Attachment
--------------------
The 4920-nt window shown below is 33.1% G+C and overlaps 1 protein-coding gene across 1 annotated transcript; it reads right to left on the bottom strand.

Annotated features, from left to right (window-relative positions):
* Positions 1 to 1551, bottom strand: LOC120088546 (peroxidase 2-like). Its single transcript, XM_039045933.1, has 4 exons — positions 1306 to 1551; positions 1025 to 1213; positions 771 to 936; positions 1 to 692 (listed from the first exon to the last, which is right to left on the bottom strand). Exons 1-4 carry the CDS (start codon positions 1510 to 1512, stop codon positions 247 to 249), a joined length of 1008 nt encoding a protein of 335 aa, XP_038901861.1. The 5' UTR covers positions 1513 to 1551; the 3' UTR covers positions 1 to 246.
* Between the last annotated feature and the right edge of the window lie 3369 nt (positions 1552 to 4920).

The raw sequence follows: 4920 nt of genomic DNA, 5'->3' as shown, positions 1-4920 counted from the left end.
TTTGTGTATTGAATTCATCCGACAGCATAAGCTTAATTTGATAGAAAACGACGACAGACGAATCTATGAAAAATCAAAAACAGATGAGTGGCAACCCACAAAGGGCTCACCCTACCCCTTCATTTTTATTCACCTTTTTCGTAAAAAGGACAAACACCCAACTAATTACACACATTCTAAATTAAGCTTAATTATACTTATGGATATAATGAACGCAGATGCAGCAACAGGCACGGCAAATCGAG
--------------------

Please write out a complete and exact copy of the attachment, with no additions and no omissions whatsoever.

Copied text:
The 4920-nt window shown below is 33.1% G+C and overlaps 1 protein-coding gene across 1 annotated transcript; it reads right to left on the bottom strand.

Annotated features, from left to right (window-relative positions):
* Positions 1 to 1551, bottom strand: LOC120088546 (peroxidase 2-like). Its single transcript, XM_039045933.1, has 4 exons — positions 1306 to 1551; positions 1025 to 1213; positions 771 to 936; positions 1 to 692 (listed from the first exon to the last, which is right to left on the bottom strand). Exons 1-4 carry the CDS (start codon positions 1510 to 1512, stop codon positions 247 to 249), a joined length of 1008 nt encoding a protein of 335 aa, XP_038901861.1. The 5' UTR covers positions 1513 to 1551; the 3' UTR covers positions 1 to 246.
* Between the last annotated feature and the right edge of the window lie 3369 nt (positions 1552 to 4920).

The raw sequence follows: 4920 nt of genomic DNA, 5'->3' as shown, positions 1-4920 counted from the left end.
TTTGTGTATTGAATTCATCCGACAGCATAAGCTTAATTTGATAGAAAACGACGACAGACGAATCTATGAAAAATCAAAAACAGATGAGTGGCAACCCACAAAGGGCTCACCCTACCCCTTCATTTTTATTCACCTTTTTCGTAAAAAGGACAAACACCCAACTAATTACACACATTCTAAATTAAGCTTAATTATACTTATGGATATAATGAACGCAGATGCAGCAACAGGCACGGCAAATCGAG